The thought process goes something like this: “I’d better do this one properly. Wait, no, I’d better make it seem like I wasn’t worried about it at all, that’s more ‘spiritual.’ Continue reading “If the Buddha wrote a bio”
In addition to calculating how much money we’ve earned over our entire lives, and what we have to show for it (aka our net worth; this is Step 1), we’re instructed to calculate our real hourly wage, a function of our life energy, and track every cent that comes into our goes out of our lives (Step 2). And we get into the habit of tallying up our spending by categories that are relevant to our lives, and we regularly convert those monthly spending totals into hours of life energy (Step 3).
My new workspace arrangement has completely transformed my room from a place I rarely used to a place I can’t wait to come home to / spend all evening / all day getting creative / hanging out in.
Ever since Scott helped me set it up, I’ve had these words from a Jean LeLoup song stuck in my head:
Mon lit est un navire
Un atelier où je vais pour l’éternité
…which roughly translates to, “my bed is a ship / a studio where I’m going for eternity.”
I had been doing a project that required more space than my little desk could accommodate, and had brought a whole pile of books / post-it notes / big sheets of paper / pens / my computer out to the dining room table. Several days later, it was really bugging me to have all that clutter in our living space, but I still wanted everything to be accessible… so I decided to move my big table from the garage and into my room.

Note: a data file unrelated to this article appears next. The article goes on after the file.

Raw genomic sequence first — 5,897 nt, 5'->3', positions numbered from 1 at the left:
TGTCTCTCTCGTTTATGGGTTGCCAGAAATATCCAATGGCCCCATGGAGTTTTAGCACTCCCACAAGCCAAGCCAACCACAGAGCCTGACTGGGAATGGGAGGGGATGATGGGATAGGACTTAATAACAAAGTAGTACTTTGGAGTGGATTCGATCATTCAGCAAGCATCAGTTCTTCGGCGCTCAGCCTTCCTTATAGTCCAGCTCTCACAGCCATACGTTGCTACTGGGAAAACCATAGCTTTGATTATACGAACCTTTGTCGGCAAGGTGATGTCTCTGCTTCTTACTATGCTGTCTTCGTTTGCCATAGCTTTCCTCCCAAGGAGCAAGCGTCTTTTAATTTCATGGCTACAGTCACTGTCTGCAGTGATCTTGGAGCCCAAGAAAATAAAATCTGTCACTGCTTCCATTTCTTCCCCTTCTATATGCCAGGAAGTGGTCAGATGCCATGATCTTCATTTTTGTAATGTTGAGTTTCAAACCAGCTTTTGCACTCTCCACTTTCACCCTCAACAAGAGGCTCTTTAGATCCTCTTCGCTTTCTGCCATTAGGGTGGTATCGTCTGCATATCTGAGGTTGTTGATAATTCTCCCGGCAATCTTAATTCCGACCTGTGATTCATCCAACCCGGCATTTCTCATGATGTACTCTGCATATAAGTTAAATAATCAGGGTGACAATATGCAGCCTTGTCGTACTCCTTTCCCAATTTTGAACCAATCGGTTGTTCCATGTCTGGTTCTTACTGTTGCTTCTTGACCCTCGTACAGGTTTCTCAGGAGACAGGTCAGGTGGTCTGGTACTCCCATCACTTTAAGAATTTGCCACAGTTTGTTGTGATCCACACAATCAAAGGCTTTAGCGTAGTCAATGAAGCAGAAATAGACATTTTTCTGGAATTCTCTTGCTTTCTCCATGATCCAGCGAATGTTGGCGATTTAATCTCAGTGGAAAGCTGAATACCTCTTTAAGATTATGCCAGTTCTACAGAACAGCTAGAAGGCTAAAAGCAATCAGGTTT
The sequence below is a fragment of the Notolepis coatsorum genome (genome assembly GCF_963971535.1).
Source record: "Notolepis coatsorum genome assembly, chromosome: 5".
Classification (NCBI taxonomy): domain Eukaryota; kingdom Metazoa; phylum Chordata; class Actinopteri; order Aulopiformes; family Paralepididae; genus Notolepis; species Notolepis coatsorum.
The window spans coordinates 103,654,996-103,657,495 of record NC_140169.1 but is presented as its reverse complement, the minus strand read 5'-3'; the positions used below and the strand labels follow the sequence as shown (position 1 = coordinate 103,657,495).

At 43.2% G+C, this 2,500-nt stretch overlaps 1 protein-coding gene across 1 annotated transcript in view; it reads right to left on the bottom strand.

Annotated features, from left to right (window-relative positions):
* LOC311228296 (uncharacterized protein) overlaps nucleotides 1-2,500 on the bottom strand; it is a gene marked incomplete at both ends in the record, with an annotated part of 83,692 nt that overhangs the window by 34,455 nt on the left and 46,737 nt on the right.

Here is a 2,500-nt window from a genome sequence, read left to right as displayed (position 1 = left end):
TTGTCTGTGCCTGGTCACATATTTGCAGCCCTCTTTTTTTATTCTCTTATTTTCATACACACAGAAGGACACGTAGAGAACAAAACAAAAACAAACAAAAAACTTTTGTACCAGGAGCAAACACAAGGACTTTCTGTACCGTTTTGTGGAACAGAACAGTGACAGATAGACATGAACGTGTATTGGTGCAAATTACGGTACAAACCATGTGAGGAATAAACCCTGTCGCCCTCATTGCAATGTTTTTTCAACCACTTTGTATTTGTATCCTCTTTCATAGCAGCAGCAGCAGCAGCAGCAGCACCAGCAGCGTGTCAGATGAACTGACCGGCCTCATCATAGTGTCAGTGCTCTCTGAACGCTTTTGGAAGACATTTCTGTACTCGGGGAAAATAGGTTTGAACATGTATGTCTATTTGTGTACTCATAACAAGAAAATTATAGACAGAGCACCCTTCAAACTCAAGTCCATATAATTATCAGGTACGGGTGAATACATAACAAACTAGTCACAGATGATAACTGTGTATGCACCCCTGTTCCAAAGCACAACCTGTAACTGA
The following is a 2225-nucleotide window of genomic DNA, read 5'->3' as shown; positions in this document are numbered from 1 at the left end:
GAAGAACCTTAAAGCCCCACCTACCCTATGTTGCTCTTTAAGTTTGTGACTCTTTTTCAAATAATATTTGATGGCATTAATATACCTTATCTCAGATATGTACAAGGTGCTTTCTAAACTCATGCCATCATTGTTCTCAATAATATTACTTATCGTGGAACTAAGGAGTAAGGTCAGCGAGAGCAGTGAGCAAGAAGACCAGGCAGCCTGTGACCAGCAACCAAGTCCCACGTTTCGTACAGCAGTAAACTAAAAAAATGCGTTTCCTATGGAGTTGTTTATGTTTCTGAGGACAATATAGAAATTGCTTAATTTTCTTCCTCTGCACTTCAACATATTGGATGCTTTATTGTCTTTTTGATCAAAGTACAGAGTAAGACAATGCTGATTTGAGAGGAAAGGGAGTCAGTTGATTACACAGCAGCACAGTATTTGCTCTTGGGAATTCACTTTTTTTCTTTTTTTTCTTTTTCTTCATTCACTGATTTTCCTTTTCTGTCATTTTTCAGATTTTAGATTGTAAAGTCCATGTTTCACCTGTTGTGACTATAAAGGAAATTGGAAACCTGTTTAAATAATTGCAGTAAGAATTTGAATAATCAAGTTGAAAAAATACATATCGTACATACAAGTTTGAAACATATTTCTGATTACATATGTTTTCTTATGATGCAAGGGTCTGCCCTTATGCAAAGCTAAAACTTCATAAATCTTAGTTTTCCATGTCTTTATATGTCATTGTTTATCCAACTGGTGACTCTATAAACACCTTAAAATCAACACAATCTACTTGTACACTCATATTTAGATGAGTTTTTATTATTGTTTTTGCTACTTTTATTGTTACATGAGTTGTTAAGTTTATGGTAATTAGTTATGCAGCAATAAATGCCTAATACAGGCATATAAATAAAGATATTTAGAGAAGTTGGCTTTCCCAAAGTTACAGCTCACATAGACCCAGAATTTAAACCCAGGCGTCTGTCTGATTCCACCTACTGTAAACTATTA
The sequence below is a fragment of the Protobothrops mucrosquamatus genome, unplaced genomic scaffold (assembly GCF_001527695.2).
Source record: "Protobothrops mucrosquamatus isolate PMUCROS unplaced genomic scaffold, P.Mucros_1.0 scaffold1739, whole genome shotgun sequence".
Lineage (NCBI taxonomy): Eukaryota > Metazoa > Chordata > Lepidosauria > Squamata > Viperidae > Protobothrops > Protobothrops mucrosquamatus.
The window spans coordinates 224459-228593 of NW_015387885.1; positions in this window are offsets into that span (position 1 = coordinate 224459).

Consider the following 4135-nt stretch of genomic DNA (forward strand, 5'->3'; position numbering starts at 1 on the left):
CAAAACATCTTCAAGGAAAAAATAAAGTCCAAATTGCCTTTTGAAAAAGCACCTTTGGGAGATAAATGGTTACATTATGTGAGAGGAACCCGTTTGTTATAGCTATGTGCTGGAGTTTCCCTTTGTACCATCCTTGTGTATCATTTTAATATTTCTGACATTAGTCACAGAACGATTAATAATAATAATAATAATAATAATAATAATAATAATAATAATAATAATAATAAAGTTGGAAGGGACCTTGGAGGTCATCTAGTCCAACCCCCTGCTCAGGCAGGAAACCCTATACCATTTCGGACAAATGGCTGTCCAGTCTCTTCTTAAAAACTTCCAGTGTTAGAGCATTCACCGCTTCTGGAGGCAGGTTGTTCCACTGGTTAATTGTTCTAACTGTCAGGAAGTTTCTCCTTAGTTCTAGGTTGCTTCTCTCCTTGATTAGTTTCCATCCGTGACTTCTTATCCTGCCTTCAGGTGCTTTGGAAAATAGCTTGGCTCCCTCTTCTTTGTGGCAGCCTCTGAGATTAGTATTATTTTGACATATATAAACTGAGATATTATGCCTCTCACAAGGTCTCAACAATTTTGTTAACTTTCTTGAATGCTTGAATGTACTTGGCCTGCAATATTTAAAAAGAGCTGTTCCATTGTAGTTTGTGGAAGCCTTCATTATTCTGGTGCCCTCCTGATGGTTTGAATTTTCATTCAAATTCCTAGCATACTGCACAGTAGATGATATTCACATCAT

After trying out several configurations of furniture, Scott suggested I leave BOTH desks in there, move my wine-box bookshelves (which hold all my writing and painting tools in addition to books) next to the main desk, and move the bed under the windows. And there’s still tons of room for yoga in between.
One day you finally knew
what you had to do, and began,
though the voices around you
their bad advice —
though the whole house
began to tremble
and you felt the old tug
at your ankles.
“Mend my life!”
each voice cried.
But you didn’t stop.
You knew what you had to do,
though the wind pried
with its stiff fingers
at the very foundations —
though their melancholy
It was already late
enough, and a wild night,
and the road full of fallen
branches and stones.
But little by little,
as you left their voice behind,
the stars began to burn
through the sheets of clouds,
and there was a new voice
which you slowly
recognized as your own,
that kept you company
as you strode deeper and deeper
into the world,
determined to do
the only thing you could do —
determined to save
the only life you could save.
Autobiography in Five Short Chapters by Portia Nelson
I walk down the street. There is a deep hole in the sidewalk. I fall in. I am lost … I am helpless. It isn’t my fault.
It takes me forever to find a way out.
I walk down the same street. There is a deep hole in the sidewalk. I pretend I don’t see it. I fall in again.
I can’t believe I am in the same place. But it isn’t my fault.
It still takes a long time to get out.
I walk down the same street. There is a deep hole in the sidewalk. I see it is there. I still fall in … it’s a habit. My eyes are open. I know where I am.
It is my fault.
I get out immediately.
I walk down the same street. There is a deep hole in the sidewalk. I walk around it.